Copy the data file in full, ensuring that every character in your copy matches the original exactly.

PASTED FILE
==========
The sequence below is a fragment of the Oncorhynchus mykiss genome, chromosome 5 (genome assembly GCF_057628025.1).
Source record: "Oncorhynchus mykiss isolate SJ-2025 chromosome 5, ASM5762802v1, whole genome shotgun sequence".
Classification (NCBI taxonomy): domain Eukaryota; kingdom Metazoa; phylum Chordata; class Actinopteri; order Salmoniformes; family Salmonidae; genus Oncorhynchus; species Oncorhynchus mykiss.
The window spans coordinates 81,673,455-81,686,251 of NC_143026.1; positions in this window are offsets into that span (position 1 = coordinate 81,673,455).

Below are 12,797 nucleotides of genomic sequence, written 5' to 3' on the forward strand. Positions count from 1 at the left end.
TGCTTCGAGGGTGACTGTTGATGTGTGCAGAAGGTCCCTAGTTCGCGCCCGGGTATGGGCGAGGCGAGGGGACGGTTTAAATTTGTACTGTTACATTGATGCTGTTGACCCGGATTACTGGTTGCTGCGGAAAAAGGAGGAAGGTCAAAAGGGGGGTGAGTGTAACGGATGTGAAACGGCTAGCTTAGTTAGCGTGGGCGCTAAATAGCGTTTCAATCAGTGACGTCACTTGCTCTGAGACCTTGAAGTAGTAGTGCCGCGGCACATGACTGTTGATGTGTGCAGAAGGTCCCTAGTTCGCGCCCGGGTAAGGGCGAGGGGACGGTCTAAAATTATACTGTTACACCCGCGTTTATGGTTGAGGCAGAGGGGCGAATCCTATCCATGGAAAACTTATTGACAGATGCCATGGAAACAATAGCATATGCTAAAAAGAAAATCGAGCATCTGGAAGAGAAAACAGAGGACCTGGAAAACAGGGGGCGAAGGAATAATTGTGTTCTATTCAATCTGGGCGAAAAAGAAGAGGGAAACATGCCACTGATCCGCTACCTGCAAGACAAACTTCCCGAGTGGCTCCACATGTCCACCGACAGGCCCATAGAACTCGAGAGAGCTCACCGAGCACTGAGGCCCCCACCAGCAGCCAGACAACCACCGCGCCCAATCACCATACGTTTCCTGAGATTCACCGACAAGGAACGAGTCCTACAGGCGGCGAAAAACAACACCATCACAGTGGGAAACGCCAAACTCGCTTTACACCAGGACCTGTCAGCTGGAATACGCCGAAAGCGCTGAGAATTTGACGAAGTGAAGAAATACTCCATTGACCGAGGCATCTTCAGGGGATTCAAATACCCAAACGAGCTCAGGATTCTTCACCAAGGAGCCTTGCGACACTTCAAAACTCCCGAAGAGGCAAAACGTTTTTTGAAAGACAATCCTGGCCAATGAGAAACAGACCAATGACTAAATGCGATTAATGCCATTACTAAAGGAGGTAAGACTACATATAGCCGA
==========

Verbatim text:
The sequence below is a fragment of the Oncorhynchus mykiss genome, chromosome 5 (genome assembly GCF_057628025.1).
Source record: "Oncorhynchus mykiss isolate SJ-2025 chromosome 5, ASM5762802v1, whole genome shotgun sequence".
Classification (NCBI taxonomy): domain Eukaryota; kingdom Metazoa; phylum Chordata; class Actinopteri; order Salmoniformes; family Salmonidae; genus Oncorhynchus; species Oncorhynchus mykiss.
The window spans coordinates 81,673,455-81,686,251 of NC_143026.1; positions in this window are offsets into that span (position 1 = coordinate 81,673,455).

Below are 12,797 nucleotides of genomic sequence, written 5' to 3' on the forward strand. Positions count from 1 at the left end.
TGCTTCGAGGGTGACTGTTGATGTGTGCAGAAGGTCCCTAGTTCGCGCCCGGGTATGGGCGAGGCGAGGGGACGGTTTAAATTTGTACTGTTACATTGATGCTGTTGACCCGGATTACTGGTTGCTGCGGAAAAAGGAGGAAGGTCAAAAGGGGGGTGAGTGTAACGGATGTGAAACGGCTAGCTTAGTTAGCGTGGGCGCTAAATAGCGTTTCAATCAGTGACGTCACTTGCTCTGAGACCTTGAAGTAGTAGTGCCGCGGCACATGACTGTTGATGTGTGCAGAAGGTCCCTAGTTCGCGCCCGGGTAAGGGCGAGGGGACGGTCTAAAATTATACTGTTACACCCGCGTTTATGGTTGAGGCAGAGGGGCGAATCCTATCCATGGAAAACTTATTGACAGATGCCATGGAAACAATAGCATATGCTAAAAAGAAAATCGAGCATCTGGAAGAGAAAACAGAGGACCTGGAAAACAGGGGGCGAAGGAATAATTGTGTTCTATTCAATCTGGGCGAAAAAGAAGAGGGAAACATGCCACTGATCCGCTACCTGCAAGACAAACTTCCCGAGTGGCTCCACATGTCCACCGACAGGCCCATAGAACTCGAGAGAGCTCACCGAGCACTGAGGCCCCCACCAGCAGCCAGACAACCACCGCGCCCAATCACCATACGTTTCCTGAGATTCACCGACAAGGAACGAGTCCTACAGGCGGCGAAAAACAACACCATCACAGTGGGAAACGCCAAACTCGCTTTACACCAGGACCTGTCAGCTGGAATACGCCGAAAGCGCTGAGAATTTGACGAAGTGAAGAAATACTCCATTGACCGAGGCATCTTCAGGGGATTCAAATACCCAAACGAGCTCAGGATTCTTCACCAAGGAGCCTTGCGACACTTCAAAACTCCCGAAGAGGCAAAACGTTTTTTGAAAGACAATCCTGGCCAATGAGAAACAGACCAATGACTAAATGCGATTAATGCCATTACTAAAGGAGGTAAGACTACATATAGCCGA